APMT rolls out API container availability alerts

Container availability and gate information exchange processes are being digitized across a number of terminals in the Southern California ports. Photo credit: Shutterstock.com.

Global container terminal operator APM Terminals has begun offering importers and their drayage providers access to container availability and vessel arrival and departure status information via application programming interface (API) in a bid to convey data faster to customers.

The new offering is intended to aid shippers in coordinating container retrieval by providing more real-time data directly into shippers’ transportation or logistics management systems. Traditionally, such information is conveyed via electronic data interchange (EDI) or in a less formalized mechanism, such as email or text.

The APIs will initially be available for import availability and vessel schedules at APMT’s Pier 400 terminal in Los Angeles and its facility in the Port of Mobile. Fifteen more terminals in the company’s global portfolio will be added by the end of the year, the company said in a statement Thursday.

“We have co-developed our APIs with customers looking for real-time data to give them better visibility at the container terminal level,” David Francis, APM Terminals head of digital customer solutions, said in the statement. “Once a customer queries a container or multiple containers, they’ll receive the latest status of the container instantly.”

Specifically, the APIs will provide importers data at the container level, including estimated time of arrival, date of discharge from the vessel, status of the container, whether there are any holds on the container, and whether a truck appointment has been made. APMT is also offering an API to track vessel schedules in real-time, including estimated arrival and departure times, and cut-off times for delivering a variety of container types.

Wider trend in Southern California

The addition of API connectivity at Southern California terminals continues a pattern that has developed throughout 2020 at North America’s biggest container gateway. In May, Fenix Marine Services launched a new “auto in-gate” program at its Pier 300 facility in Los Angeles. That program digitizes the data exchange between truckers and the terminal to help Fenix Marine better process trucks at the gates and within the container yard.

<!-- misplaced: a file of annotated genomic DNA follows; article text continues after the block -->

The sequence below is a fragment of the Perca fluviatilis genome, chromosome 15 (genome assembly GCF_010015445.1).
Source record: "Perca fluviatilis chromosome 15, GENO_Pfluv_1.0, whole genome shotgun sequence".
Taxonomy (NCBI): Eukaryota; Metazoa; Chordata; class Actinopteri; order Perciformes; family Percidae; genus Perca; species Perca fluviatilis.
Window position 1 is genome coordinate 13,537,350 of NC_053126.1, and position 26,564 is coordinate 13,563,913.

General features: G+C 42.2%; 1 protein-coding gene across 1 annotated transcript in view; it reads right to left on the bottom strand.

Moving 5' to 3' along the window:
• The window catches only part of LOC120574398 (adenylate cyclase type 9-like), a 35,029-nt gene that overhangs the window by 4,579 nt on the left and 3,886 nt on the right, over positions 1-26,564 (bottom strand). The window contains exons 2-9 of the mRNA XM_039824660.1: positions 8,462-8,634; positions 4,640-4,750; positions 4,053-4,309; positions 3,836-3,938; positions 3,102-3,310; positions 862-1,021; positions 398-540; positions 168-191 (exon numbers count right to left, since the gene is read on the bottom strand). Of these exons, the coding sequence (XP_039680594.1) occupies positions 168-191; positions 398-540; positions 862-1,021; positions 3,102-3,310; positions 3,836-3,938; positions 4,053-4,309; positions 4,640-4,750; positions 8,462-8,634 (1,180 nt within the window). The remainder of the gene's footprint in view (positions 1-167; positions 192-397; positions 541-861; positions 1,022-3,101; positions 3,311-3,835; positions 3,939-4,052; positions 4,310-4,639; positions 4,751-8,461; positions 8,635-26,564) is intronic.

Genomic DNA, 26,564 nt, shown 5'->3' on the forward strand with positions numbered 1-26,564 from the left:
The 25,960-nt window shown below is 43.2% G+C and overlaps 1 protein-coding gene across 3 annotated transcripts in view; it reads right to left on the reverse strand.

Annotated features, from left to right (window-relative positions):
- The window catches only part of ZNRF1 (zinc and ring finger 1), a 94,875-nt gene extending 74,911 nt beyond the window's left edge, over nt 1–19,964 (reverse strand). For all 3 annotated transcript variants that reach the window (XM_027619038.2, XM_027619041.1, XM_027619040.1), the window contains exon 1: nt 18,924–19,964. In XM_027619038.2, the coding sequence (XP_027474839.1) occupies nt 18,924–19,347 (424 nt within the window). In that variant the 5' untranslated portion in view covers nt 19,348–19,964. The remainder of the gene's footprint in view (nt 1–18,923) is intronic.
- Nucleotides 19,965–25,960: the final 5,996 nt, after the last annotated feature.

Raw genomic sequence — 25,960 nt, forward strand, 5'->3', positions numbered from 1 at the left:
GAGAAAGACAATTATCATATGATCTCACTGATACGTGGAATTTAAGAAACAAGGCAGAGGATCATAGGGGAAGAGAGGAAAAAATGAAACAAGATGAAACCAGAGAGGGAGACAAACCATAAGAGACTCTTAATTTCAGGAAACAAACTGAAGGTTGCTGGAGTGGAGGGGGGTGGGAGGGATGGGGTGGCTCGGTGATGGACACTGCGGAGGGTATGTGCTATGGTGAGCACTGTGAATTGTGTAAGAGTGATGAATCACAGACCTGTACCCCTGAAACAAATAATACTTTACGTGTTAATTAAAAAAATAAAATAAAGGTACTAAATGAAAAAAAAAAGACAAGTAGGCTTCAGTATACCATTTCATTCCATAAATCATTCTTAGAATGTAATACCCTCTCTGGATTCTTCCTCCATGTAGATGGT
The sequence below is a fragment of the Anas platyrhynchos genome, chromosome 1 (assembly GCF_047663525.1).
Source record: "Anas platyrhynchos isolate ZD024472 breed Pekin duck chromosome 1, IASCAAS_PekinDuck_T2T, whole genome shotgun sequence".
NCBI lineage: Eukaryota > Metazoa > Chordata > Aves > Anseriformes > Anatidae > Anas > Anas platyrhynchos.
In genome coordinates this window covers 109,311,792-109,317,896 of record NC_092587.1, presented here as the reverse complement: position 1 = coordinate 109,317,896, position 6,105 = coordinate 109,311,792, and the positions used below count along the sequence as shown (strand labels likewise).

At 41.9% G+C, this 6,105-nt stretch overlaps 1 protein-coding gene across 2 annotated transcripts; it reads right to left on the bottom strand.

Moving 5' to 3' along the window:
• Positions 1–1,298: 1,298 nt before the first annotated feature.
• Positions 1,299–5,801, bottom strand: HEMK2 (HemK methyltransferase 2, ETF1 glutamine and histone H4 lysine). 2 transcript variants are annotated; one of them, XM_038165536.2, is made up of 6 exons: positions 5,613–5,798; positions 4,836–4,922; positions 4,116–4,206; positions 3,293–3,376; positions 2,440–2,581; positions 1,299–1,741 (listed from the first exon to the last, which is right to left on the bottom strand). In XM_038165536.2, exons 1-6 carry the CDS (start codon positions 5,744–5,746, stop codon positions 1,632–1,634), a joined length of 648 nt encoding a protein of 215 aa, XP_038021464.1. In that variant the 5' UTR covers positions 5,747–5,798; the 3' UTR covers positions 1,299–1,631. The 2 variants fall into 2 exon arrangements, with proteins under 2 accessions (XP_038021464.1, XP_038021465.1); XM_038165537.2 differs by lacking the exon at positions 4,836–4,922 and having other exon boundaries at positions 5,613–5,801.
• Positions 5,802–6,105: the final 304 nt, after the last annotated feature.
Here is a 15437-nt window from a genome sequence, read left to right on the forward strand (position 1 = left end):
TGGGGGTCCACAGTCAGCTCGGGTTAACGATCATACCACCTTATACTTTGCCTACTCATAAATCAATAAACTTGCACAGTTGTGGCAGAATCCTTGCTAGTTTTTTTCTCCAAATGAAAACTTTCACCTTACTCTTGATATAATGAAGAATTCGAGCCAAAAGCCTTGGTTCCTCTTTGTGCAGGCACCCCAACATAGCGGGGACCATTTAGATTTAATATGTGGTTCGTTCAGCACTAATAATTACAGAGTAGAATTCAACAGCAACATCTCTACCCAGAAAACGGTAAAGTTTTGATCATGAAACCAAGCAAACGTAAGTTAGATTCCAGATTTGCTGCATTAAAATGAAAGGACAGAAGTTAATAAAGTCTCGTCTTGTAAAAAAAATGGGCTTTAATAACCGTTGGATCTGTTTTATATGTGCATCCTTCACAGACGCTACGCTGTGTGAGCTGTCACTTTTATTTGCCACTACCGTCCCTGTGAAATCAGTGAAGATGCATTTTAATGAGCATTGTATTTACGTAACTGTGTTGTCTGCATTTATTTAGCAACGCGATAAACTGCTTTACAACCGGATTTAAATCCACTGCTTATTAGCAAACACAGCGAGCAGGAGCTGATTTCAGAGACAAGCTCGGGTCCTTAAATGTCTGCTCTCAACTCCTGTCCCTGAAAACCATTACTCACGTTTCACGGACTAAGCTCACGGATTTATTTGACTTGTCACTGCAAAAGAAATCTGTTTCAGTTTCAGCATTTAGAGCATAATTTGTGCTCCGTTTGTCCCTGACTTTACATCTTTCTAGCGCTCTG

The automated Long Beach Container Terminals uses a pre-verification of shipment data submitted by beneficial cargo owners (BCOs) and truckers to reduce waiting times for drivers at its facility.

Software vendors like Advent e-Modal and Voyage Control have contracted with various terminals in Southern California to provide better container status information to the drayage community. And pure play visibility providers like Blume Global, Crux Systems (acquired in 2019 by Flexport), Terminal 49, and OpenTrack are working with shippers and third-party logistics providers to integrate container availability status data directly into the systems those parties use to manage global logistics.

APMT’s move to provide more real-time access to data complements its sister company Maersk’s efforts to develop a blockchain-based global platform for container visibility called TradeLens, software Maersk developed and sells in tandem with IBM. A large proportion of participants in TradeLens have been terminal operators.

It also echoes moves that APMT competitor DP World has made to provide data-related services to complement its physical port operations. DP World joined TradeLens in May.

APMT customers can get access to the APIs on a 90-day free trial, the terminal operator said. There are plans to broaden the API offerings, including potential development of an “APM Terminals API Store.” 

Contact Eric Johnson at eric.johnson@ihsmarkit.com and follow him on Twitter: @LogTechEric.

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